The Saga Re-Read: Saga #6

In Saga #6, the narration continues to do so much work, floating through panels like wisps of nostalgia gently tinging all that's taking place.

By Zack Quaintance and Cory Webber — Let’s talk about Saga’s narration, about the little snippets of Hazel looking back at the story. They just do so much work, both in setting an epic and emotional tone as well as in helping Saga stand apart from other comics, which I think is accomplished mainly through the aesthetic way the font seems to float through the panels, as if it were wisps of nostalgia gently tinging all that’s taking place.

Anyway, my point is that the narration is back and heavier in Saga #6 than it has been in some time, and I’m glad for it. This is the conclusion of the first Saga trade, the one I’ve bought for more than a few people and always been absolutely puzzled if they decide not to move on. How, I wonder, could anyone (regardless of their experience with the medium) stop following this story after these six installments? Then I shake my head and shrug, because, hey, we like what we like and anyway it’s not really my business.

What is my business is continuing this one-issue-per-week plodding Saga re-read. Onward!

Saga #6

Here’s the official preview text from way back when for Saga #6:

The epic hit series continues, as Alana and her baby finally reach the legendary Rocketship Forest, where everything changes forever.                                

Despite the presence of epic phrases like the legendary Rocketship Forest and everything changes forever, this is still a pretty bare bones teaser for the issue. The cover is decent, though, juxtaposing an indelible sign of nature (a bright green leaf) with the harsh and instantly-recognizable void of outer space. The color contrast works well enough too. I wouldn’t, rush, however, to put this cover up with the best of the series.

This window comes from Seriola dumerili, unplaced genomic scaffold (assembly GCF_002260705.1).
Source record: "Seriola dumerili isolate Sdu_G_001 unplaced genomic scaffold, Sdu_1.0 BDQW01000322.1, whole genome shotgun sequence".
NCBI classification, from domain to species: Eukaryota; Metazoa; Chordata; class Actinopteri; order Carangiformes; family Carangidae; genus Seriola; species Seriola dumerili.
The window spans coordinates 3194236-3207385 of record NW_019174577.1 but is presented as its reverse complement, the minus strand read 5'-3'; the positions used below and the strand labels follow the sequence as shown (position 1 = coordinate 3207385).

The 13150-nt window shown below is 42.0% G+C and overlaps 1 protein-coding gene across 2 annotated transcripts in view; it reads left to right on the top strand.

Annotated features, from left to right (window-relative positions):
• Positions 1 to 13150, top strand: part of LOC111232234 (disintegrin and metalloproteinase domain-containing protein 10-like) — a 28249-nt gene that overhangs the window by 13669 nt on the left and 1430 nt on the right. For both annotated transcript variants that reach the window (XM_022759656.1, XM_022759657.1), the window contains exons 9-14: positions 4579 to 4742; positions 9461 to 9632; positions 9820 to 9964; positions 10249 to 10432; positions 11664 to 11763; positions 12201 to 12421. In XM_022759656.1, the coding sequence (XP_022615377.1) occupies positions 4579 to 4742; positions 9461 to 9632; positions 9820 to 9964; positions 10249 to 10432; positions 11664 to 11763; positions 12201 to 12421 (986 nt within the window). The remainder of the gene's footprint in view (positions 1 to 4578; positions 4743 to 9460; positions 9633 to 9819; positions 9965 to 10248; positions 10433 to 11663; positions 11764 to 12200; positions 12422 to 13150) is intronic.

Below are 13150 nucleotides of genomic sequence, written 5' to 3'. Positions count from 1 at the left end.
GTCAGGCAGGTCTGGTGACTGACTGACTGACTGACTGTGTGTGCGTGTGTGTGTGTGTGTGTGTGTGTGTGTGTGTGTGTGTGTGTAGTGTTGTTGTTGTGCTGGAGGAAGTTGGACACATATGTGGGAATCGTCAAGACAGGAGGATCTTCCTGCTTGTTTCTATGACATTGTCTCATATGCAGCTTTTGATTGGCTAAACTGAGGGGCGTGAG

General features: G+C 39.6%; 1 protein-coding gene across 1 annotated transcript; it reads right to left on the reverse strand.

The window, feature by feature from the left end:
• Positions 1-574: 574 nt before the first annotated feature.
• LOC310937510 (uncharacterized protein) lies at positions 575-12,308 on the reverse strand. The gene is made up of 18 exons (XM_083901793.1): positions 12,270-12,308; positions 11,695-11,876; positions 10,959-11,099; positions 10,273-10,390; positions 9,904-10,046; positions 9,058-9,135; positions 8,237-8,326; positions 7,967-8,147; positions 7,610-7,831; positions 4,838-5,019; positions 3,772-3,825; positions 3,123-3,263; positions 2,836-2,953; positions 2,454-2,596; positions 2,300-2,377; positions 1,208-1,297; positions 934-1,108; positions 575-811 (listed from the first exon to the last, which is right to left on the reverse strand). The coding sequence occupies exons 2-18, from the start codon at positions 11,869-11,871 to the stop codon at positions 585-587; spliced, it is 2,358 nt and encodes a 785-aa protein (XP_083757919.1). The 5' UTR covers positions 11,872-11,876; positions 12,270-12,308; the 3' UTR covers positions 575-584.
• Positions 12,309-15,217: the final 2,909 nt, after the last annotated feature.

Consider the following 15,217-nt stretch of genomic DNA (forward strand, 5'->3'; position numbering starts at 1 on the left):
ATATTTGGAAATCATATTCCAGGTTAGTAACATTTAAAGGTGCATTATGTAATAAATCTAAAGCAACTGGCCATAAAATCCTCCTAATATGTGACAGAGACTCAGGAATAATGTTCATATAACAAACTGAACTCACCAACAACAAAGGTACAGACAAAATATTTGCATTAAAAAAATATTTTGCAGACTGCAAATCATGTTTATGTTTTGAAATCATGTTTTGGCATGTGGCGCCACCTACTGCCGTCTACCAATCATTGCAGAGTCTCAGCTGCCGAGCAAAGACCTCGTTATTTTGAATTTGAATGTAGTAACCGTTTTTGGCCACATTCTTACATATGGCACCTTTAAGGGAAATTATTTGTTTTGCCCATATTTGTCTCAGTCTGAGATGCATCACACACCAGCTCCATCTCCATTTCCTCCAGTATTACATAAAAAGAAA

The cover for Saga #6.

Now on to our takes!

A Re-Reader’s Perspective by Zack: Ho boy, the brief interaction between Prince Robot IV and The Will put dread in the pit of my stomach. Oh, the things that come...anyway, here’s a great line about our lovers: Marko, the father, is a force of fucking nature. But it’s the mother who really frightens me. Awesome. In terms of craft, it’s evident in this issue that Staples potential is vast and unlimited. Her linework isn’t quite as clean as it becomes, but she’s really nailing the excellent grandeur, specifically the first shot of the spaceship. The design work on the ship’s interior is also interesting as is the ship in flight and the armor for Marko’s parents. I’m noticing upon re-reading that the domestic drama cliffhangers (And then my grandparents came to live with us) are just as significant (if not more so) than those rooted in action or blood.

A New Reader’s Perspective by Cory Webber: The family expands! I love how Marko’s parents were introduced. I just hope Izabel is okay. After all, we see her get zapped and nothing after that. Also, I’ve just assumed Horrors couldn’t die...again, but I digress. Moreover, I loved the developments here: a wood-based rocket ship with empathetic abilities, Marko’s parents being introduced, and The Will showing human emotion (again!). I can’t wait to crack the next issue and see where the intergalactic saga goes next. Although, I will admit I am pretty anxious about this journey based on the general sentiments regarding the developments in the final issue before the hiatus. For now, I’m buckled in and ready to take this ride for eight more volumes! Wish me luck!  

Cory’s New Reader Predictions: Izabel will be okay, right?! I mean, she’s bonded to Hazel. That has to mean something!

Cory Webber is a work-from-home entrepreneur who also reads and reviews comics for fun. Find him on Twitter at @CeeEssWebber. He lives in Lehi, Utah with his wife and three sons.

Zack Quaintance is a journalist who also writes fiction and makes comics. Find him on Twitter at @zackquaintance. He lives in Sacramento, California.